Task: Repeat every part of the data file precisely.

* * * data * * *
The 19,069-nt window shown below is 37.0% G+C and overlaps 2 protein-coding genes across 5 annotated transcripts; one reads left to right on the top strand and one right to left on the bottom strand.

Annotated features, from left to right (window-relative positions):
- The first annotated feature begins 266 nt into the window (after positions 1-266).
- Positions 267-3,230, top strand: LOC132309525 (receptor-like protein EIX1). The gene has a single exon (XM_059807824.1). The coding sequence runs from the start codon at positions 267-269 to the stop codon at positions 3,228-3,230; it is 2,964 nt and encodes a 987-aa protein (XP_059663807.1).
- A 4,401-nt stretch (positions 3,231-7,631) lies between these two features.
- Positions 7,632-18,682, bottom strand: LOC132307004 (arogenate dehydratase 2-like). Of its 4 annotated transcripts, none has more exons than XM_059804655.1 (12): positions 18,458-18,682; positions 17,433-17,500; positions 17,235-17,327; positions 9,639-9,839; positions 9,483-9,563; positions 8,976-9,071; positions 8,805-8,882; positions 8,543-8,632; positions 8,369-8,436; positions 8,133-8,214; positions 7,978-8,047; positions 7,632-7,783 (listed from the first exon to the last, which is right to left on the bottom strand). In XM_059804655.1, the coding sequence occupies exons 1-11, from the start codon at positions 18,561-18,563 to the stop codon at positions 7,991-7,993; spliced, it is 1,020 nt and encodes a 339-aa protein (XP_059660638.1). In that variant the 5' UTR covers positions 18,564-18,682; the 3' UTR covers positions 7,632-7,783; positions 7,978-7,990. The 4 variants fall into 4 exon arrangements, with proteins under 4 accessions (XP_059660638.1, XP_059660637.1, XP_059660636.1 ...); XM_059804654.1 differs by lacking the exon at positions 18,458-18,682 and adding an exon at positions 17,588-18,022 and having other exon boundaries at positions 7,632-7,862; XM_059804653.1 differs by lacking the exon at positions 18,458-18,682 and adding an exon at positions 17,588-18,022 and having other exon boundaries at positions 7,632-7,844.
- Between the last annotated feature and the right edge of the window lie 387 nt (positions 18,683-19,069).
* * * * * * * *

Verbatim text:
The 19,069-nt window shown below is 37.0% G+C and overlaps 2 protein-coding genes across 5 annotated transcripts; one reads left to right on the top strand and one right to left on the bottom strand.

Annotated features, from left to right (window-relative positions):
- The first annotated feature begins 266 nt into the window (after positions 1-266).
- Positions 267-3,230, top strand: LOC132309525 (receptor-like protein EIX1). The gene has a single exon (XM_059807824.1). The coding sequence runs from the start codon at positions 267-269 to the stop codon at positions 3,228-3,230; it is 2,964 nt and encodes a 987-aa protein (XP_059663807.1).
- A 4,401-nt stretch (positions 3,231-7,631) lies between these two features.
- Positions 7,632-18,682, bottom strand: LOC132307004 (arogenate dehydratase 2-like). Of its 4 annotated transcripts, none has more exons than XM_059804655.1 (12): positions 18,458-18,682; positions 17,433-17,500; positions 17,235-17,327; positions 9,639-9,839; positions 9,483-9,563; positions 8,976-9,071; positions 8,805-8,882; positions 8,543-8,632; positions 8,369-8,436; positions 8,133-8,214; positions 7,978-8,047; positions 7,632-7,783 (listed from the first exon to the last, which is right to left on the bottom strand). In XM_059804655.1, the coding sequence occupies exons 1-11, from the start codon at positions 18,561-18,563 to the stop codon at positions 7,991-7,993; spliced, it is 1,020 nt and encodes a 339-aa protein (XP_059660638.1). In that variant the 5' UTR covers positions 18,564-18,682; the 3' UTR covers positions 7,632-7,783; positions 7,978-7,990. The 4 variants fall into 4 exon arrangements, with proteins under 4 accessions (XP_059660638.1, XP_059660637.1, XP_059660636.1 ...); XM_059804654.1 differs by lacking the exon at positions 18,458-18,682 and adding an exon at positions 17,588-18,022 and having other exon boundaries at positions 7,632-7,862; XM_059804653.1 differs by lacking the exon at positions 18,458-18,682 and adding an exon at positions 17,588-18,022 and having other exon boundaries at positions 7,632-7,844.
- Between the last annotated feature and the right edge of the window lie 387 nt (positions 18,683-19,069).